At the beginning of the great German offensive the Royal Flying Corps and the Royal Naval Air Service have a total of five hundred seventy nine serviceable aircraft in the battle area, two hundred sixty one of them single-seaters. Against them are deployed seven hundred thirty aircraft, of which three hundred twenty six are scouts.

In the dark hour preceding dawn the British destroyers HMS Botha (Commander Roger L’E M Rede) and HMS Morris (Lieutenant Commander Percy R P Percival) and three French destroyers Mehl, Magon and Bouclierare are on patrol in the eastern waters of the English Channel, when a sudden outburst of firing is heard to the north.  Vivid flashes of gunfire out to sea make it plain that the enemy is engaged in a bombardment of the crumbling bathing-sheds of deserted French watering places.  The Allied force promptly makes for the flashes at full speed, led by the Botha.  Star shells are fired in an attempt to light up the enemy and obtain their range, however, merely have the effect of quelling the bombardment and scattering the raiders, who are not seen again.  The patrolling force then proceeds to search to the north and west in the hope of intercepting any divisions of the enemy which have ventured more into mid-Channel.  Star shells are fired at intervals, as the morning is misty, and presently one of these bursting ahead reveals the outline of a force of enemy destroyers and torpedo boats heading through the darkness in the direction of their base.

Botha challenges, and an unfamiliar reply is received.  The next instant the British and French are pouring a heavy fire into the enemy.  The Allies rapidly overhaul the raiders and set the darkness ablaze with flashes of gunfire and blazing wreckage-flying broadcast from shells bursting on impact.  The Germans reply with torpedo shots, though none find their mark.  Morris, emerging from a smoke screen flung up by the fleeing enemy cuts off a German torpedo boat and torpedoes her at 500 yards. The German blows up and sinks almost immediately, heeling over amid clouds of steam and vanishing stern first.  In the meantime an enemy shell has severed the Botha’s main steam pipe, and she immediately begins to loose her way through the water.  As a result her commander quickly fires his torpedoes at the leading enemy boats, and putting his helm hard over, rams the number four amidships.  His speed has dropped considerably, but it is still sufficient to drive the knife-edge bow of the Botha clean through, cutting the enemy completely in half.  The Botha then swings around and attempts to repeat the coup on the next ship astern. This German vessel succeeds in eluding the Botha’s crippling onslaught, but she falls victim to the French destroyers. She is soon a flaming wreck under torpedo and gunfire.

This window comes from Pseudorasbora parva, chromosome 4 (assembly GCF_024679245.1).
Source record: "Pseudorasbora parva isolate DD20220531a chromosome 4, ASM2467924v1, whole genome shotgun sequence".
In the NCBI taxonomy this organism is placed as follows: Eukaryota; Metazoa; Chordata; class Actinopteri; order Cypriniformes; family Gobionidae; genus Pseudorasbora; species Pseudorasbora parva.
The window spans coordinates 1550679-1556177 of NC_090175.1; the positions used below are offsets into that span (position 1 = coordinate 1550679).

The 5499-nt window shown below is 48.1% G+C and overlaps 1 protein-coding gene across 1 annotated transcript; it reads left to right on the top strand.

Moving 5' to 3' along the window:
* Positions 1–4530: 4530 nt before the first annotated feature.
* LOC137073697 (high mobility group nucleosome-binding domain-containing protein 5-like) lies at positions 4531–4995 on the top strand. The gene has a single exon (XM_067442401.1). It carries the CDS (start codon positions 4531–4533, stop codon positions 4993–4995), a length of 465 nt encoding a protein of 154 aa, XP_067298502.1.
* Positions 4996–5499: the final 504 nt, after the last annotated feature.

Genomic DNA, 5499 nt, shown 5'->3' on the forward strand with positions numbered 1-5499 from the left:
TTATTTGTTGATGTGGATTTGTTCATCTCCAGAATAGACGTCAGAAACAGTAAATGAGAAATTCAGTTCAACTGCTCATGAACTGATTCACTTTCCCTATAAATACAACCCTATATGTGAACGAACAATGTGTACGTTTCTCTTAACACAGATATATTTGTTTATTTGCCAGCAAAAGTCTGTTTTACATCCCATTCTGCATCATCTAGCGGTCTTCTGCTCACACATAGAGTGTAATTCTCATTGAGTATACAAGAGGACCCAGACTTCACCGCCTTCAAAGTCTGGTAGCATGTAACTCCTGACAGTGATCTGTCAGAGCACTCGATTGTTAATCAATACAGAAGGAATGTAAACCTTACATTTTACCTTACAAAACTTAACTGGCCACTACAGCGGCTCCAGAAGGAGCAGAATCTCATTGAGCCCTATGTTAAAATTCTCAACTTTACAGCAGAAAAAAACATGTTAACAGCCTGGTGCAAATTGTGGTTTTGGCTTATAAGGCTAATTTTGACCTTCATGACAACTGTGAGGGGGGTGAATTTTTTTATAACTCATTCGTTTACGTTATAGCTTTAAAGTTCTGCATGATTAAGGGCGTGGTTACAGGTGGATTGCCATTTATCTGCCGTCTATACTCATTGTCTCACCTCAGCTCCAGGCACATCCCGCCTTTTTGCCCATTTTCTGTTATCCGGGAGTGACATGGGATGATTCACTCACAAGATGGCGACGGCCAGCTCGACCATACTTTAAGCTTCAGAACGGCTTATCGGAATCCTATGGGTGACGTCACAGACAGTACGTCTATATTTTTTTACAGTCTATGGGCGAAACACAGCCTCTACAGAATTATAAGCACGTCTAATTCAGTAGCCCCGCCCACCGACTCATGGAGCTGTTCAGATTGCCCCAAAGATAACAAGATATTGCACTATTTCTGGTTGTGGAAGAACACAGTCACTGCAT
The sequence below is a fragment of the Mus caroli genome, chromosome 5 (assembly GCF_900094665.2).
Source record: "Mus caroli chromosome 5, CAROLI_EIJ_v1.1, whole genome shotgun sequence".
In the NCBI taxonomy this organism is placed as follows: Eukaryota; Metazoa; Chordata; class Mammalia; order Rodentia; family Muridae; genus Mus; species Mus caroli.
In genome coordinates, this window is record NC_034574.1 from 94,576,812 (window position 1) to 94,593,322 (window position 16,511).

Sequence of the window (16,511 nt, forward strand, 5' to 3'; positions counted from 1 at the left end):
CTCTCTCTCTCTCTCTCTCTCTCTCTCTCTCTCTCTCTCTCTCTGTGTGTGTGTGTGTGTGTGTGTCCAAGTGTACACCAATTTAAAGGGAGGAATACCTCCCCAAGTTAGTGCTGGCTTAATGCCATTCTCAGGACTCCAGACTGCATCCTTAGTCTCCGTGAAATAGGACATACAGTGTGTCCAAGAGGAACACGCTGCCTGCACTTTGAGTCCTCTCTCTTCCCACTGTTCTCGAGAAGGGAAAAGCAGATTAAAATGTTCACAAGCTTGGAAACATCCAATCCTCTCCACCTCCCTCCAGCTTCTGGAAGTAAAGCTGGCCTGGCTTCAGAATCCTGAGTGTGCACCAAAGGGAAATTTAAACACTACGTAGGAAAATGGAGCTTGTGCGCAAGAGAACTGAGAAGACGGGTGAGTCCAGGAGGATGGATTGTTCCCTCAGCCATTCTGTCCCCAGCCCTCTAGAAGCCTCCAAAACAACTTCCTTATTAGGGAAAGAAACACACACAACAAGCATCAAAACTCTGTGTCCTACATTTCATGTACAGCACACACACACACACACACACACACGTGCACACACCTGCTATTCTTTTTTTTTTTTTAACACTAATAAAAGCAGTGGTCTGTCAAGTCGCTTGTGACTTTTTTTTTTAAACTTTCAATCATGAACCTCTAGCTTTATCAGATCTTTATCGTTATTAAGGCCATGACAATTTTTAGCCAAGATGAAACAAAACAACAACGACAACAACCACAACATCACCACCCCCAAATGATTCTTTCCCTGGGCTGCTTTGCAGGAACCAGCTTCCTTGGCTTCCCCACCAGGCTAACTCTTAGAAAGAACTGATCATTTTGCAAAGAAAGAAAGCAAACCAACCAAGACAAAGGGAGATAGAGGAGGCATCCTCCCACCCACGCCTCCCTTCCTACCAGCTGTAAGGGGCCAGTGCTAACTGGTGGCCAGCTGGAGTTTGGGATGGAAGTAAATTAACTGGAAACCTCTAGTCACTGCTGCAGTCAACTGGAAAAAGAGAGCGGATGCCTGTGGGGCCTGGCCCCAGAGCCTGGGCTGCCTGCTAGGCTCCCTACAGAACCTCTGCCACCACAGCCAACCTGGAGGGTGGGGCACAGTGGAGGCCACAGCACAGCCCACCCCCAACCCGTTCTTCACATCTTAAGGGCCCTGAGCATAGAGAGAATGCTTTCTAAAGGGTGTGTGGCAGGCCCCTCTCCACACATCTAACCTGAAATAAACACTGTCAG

The Morris by this time has relinquished her pursuit, having lost the quarry in the smoke and mist.  She returns to the scene of action and takes her lame sister in tow, while the French destroyers circle in the gray dawn picking up prisoners.  From statements made by these it appears that no fewer than eighteen torpedo craft have sallied forth for the raid. They have been unhesitatingly attacked and rather badly mauled by the two British and three French destroyers, torpedo boats A7 and A19 having been sunk in the action.  Both British commanders will be awarded the Distinguished Service Order for their actions on this day along with several of their officers and men who will also receive decorations of various awards.

Today’s losses include:

  • Multiple Battalion Commanders
  • Multiple Victoria Cross winners
  • Multiple sons of members of the clergy
  • Multiple families that will lose two, three and four sons in the Great War
  • Two brothers killed today in different actions
  • Multiple sons of Baronets
  • Multiple sons of Justices of the Peace
  • The son of a General
  • A man whose daughter will be born next July
  • The son of a Deputy Clerk of the Peace and Deputy Sheriff Clerk
  • A Royal Humane Society Medal for life saving
  • A man who will be buried in the Churchyard where his father is rector
  • A writer to the Signet
  • A Northamptonshire cricketer
  • An England player
  • The Assistant Master of Wem Grammar School
  • The Assistant Master at Ducie Avenue School
  • The brother of a Victoria Cross winner
  • A Military Chaplain
  • The son of the Clerk of the House of Commons
  • A man whose brother-in-law is killed in the Great War
  • A man whose son will be killed in 1941
  • A Police Constable for Aberdeen
  • A man whose father is killed in the Great War